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Senate Committee: 12 years of data exclusivity is cool
"To amend the public health service act to establish a pathway for the licensure of biosimilar biologic products, to promote innovation in the life sciences." Amendment No. 297.
The U.S. Senate Health, Education, Labor, and Pensions (HELP) Committee voted last month in favor of a proposal by Sens. Kay Hagan (D-N.C.), Michael Enzi (R-WY) and Orrin Hatch (R-UT) to create a follow-on biologics (FOB) pathway that provides 12 years of data exclusivity for brand-name biologic drugs.
In looking for a way to create an abbreviated pathway for the Food and Drug Administration (FDA) to approve generic biologic therapies (aka biogenerics or follow-on biologics), there are lots of questions about how to achieve the proper balance between innovation and competition. The sticking point (in general) has been that the brand name drugmakers and generics can't agree on how long a biotech drug should be on the market before a generic drugmaker can market a generic.
Under the proposed law, if FDA approves a biological product on the grounds that it is interchangeable to a reference product, the Department of Health and Human Services (HHS) is prohibited from making a determination that a second or subsequent biological product is interchangeable to that same reference product until one year after the first commercial marketing of the first interchangeable product.
The act also authorizes HHS to issue guidance with respect to the licensure of biological products under this new pathway, and it includes provisions governing patent infringement concerns such as the exchange of information, good faith negotiations and initiation infringement actions.
The Biotech Industry Organization (BIO) has called for 14 years of market exclusivity, while generic makers want the period limited to no more than five years of protection. Not to be confused with patents, data exclusivity is the period after the FDA approves a product during which an imitator can't rely on the innovator's clinical data for safety and effectiveness. It can run during and longer than the period of patent protection.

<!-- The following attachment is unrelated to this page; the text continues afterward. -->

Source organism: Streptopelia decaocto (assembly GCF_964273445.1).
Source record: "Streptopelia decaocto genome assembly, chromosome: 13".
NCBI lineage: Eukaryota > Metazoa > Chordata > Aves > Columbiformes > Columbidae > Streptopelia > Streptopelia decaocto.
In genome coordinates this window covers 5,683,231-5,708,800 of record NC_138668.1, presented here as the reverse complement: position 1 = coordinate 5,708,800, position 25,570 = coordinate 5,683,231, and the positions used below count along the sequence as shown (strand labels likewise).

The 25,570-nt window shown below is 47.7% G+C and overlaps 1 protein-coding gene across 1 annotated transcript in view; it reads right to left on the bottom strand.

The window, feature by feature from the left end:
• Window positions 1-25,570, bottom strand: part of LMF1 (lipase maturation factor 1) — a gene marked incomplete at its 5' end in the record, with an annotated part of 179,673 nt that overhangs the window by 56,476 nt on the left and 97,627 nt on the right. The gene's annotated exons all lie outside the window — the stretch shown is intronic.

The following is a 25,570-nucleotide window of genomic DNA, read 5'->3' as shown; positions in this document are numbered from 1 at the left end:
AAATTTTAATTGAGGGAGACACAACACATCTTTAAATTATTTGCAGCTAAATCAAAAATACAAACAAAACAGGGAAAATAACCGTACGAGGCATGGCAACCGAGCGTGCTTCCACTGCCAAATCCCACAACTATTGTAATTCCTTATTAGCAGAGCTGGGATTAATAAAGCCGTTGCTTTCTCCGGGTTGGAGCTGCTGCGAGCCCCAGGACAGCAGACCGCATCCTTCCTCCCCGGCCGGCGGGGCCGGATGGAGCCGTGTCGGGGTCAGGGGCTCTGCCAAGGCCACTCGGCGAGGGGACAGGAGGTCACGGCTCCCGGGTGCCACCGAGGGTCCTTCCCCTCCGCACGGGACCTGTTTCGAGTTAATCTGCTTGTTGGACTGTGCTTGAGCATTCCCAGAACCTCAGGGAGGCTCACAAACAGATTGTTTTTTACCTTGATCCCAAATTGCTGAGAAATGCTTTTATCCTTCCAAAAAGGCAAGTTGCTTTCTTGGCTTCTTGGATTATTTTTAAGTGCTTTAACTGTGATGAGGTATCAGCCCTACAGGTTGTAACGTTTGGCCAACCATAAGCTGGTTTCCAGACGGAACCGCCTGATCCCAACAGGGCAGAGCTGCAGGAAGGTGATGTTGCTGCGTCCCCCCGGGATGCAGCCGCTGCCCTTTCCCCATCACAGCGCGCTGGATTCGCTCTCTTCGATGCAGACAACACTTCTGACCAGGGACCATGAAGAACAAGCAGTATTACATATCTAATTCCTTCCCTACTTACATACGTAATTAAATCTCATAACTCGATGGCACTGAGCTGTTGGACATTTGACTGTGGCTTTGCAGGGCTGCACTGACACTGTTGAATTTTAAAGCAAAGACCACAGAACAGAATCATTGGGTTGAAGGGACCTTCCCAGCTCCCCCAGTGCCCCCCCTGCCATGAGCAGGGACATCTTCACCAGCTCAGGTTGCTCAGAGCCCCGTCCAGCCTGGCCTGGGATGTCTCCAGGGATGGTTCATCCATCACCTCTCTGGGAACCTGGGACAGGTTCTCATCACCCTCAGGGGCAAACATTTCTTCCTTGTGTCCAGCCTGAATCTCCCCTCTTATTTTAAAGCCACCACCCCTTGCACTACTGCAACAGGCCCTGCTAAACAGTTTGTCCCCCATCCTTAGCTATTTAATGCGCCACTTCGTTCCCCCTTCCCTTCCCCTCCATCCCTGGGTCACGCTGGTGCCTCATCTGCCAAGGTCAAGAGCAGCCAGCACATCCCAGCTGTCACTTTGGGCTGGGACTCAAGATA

The current measure for 12 years passed 16 to 7, despite an earlier decree by the Obama administration that a seven-year exclusivity limit sounded good. The Obama administration had sent out an earlier warning shot that it considered seven years enough time to protect brand-name biotechnology medicines from generic competitors. In a letter to Rep. Henry Waxman (D-CA), the White House said seven years "strikes the appropriate balance between innovation and competition by providing for seven years of exclusivity."
The posturing by the current administration is not a surprise given that the U.S. government is the largest consumer of medical care via Medicare and Medicaid and the fact that sales of biotech drugs were $40.3 billion last year. With creating a governmental health care system at the top of its priority list, ways to cut costs are critical to any reform.
After considering at least four proposals all titled the "Biologics Price Competition and Innovation Act of 2009," the HELP committee declined several other proposals including voting down one by Sen. Sherrod Brown (D-OH), which would have provided only seven years of exclusivity for brand name biologics.
Sen. Barbara Mikulski's (D-MD) proposed a 10-year exclusivity period, which could be extendable by one year if a supplemental application was approved for one or more new therapeutic indications. Sen. John McCain's (R-AZ) proposal would have provided a 10-year period of exclusivity that could be extended by two years "if there has been significant therapeutic advancements with respect to the reference product."
The vote was at least a small victory for major biotech drugmakers, which have been lobbying for a period of 12 to 14 years before generic equivalents could be approved. Biotech companies have been pushing for a longer period of data exclusivity, saying that it can take 15 years and a $1 billion to develop and market a biotech drug, so they need the longer period to make back their investment. Generic drugmakers, not surprising, would like the exclusivity period to be as little as possible.
This is just as small step, since the Senate plan could change when the healthcare bill goes to the floor for a vote. It also must be approved by the House.
So, what will the final number be for exclusivity? We'll have to wait to see.
Stephen Albainy-Jenei is a patent attorney at Frost Brown Todd LLC, serving up chat at PatentBaristas.com. Write him with comments or questions at Stephen@patentbaristas.com. Albainy-Jenei doesn't own shares of companies mentioned in this article.